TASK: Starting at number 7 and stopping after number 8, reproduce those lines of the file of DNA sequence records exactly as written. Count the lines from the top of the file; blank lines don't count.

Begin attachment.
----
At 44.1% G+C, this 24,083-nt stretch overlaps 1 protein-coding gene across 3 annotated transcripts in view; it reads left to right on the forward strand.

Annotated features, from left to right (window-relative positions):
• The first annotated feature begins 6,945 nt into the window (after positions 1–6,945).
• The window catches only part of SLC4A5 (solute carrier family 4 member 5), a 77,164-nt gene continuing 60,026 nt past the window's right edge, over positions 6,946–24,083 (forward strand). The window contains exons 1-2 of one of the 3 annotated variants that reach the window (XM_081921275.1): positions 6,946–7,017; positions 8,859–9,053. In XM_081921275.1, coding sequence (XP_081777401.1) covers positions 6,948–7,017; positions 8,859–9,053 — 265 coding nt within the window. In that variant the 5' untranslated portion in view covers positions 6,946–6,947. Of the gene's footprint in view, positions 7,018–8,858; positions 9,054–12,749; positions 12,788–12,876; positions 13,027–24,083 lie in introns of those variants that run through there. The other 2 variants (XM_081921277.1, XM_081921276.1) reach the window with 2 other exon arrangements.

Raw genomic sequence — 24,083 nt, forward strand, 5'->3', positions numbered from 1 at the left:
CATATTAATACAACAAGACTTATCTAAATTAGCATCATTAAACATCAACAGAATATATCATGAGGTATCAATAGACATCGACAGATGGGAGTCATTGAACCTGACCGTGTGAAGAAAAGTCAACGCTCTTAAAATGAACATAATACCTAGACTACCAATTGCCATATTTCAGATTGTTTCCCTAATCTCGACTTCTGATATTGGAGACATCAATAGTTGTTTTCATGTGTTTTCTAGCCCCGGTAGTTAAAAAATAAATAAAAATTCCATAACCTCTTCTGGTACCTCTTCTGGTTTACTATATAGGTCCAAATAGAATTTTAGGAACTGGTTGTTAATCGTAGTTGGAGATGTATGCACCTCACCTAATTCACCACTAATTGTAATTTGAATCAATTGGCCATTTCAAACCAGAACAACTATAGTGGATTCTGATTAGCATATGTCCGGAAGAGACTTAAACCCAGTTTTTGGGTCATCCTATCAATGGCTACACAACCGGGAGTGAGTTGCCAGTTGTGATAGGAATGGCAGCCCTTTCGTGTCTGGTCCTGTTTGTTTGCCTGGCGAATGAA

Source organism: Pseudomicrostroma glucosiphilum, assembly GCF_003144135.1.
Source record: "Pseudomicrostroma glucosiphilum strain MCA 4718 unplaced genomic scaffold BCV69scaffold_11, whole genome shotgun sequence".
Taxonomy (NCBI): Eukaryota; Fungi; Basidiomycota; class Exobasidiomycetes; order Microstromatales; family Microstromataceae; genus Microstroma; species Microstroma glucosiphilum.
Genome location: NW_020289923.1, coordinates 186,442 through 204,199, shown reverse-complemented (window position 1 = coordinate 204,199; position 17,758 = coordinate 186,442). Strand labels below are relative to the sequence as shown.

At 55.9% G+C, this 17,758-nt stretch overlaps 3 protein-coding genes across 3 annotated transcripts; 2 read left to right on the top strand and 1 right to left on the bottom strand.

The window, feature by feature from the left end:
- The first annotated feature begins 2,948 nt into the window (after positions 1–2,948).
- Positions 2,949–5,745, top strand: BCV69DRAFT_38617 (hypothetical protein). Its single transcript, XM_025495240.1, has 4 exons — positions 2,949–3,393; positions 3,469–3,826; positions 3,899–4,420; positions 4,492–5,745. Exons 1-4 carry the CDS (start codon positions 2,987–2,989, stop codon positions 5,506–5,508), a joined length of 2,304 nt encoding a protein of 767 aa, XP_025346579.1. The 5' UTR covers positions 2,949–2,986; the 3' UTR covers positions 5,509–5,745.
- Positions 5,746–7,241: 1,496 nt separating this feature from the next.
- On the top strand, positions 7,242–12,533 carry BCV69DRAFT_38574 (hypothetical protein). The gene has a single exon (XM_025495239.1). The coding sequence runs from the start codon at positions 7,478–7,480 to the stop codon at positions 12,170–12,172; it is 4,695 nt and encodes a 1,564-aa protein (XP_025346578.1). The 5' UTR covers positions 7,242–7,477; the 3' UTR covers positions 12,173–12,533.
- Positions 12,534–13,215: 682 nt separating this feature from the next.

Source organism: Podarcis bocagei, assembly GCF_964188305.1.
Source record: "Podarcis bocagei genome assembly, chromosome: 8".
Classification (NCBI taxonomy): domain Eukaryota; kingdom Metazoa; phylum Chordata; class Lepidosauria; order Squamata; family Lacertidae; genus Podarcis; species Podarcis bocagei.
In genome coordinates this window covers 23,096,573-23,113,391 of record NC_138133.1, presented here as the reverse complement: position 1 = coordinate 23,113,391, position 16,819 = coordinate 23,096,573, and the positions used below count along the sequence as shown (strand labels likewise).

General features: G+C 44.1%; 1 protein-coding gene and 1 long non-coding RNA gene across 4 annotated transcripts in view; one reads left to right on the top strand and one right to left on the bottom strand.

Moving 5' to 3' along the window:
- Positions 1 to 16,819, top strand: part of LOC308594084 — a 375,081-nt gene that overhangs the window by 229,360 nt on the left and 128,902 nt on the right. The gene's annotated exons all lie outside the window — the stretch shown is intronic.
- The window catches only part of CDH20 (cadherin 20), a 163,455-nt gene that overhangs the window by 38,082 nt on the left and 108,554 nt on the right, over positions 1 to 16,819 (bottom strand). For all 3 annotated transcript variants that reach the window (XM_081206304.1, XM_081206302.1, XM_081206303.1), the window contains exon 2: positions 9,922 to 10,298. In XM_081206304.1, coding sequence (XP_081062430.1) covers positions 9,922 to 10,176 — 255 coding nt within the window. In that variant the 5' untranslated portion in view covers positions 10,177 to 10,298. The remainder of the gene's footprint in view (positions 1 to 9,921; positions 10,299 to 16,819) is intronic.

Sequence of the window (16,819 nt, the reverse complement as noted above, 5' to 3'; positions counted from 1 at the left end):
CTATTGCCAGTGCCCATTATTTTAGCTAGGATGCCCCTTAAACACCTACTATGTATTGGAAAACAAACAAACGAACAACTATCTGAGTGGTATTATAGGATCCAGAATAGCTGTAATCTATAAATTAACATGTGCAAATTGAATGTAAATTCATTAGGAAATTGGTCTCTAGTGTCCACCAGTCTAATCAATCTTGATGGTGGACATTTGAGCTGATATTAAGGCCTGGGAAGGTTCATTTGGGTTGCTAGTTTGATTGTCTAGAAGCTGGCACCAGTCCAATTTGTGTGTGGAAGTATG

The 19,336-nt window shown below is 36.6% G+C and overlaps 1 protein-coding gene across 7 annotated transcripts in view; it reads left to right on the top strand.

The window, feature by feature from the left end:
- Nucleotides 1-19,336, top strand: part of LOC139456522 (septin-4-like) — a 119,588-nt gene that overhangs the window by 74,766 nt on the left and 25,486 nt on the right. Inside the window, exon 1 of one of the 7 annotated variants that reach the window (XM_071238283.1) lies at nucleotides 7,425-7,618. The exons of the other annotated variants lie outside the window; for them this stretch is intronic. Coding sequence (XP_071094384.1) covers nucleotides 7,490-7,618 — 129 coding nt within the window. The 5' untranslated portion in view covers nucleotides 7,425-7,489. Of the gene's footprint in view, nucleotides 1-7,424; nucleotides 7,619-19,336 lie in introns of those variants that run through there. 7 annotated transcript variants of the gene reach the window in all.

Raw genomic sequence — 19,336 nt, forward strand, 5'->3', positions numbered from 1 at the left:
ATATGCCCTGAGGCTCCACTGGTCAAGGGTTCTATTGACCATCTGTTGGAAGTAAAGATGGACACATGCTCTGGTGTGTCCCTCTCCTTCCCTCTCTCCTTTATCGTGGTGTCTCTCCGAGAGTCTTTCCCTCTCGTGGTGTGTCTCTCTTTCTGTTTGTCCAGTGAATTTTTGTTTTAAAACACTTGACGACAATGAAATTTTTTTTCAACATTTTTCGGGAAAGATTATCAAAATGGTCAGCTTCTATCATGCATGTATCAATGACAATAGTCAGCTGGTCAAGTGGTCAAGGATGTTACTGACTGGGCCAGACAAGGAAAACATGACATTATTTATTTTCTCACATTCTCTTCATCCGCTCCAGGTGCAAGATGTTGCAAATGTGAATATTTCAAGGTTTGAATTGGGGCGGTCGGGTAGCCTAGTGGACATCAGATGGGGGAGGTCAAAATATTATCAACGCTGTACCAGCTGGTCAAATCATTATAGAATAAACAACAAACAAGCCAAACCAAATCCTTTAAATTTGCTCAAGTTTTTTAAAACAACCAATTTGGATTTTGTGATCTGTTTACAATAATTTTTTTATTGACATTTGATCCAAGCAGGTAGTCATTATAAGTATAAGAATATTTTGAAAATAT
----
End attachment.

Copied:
Source organism: Pseudomicrostroma glucosiphilum, assembly GCF_003144135.1.
Source record: "Pseudomicrostroma glucosiphilum strain MCA 4718 unplaced genomic scaffold BCV69scaffold_11, whole genome shotgun sequence".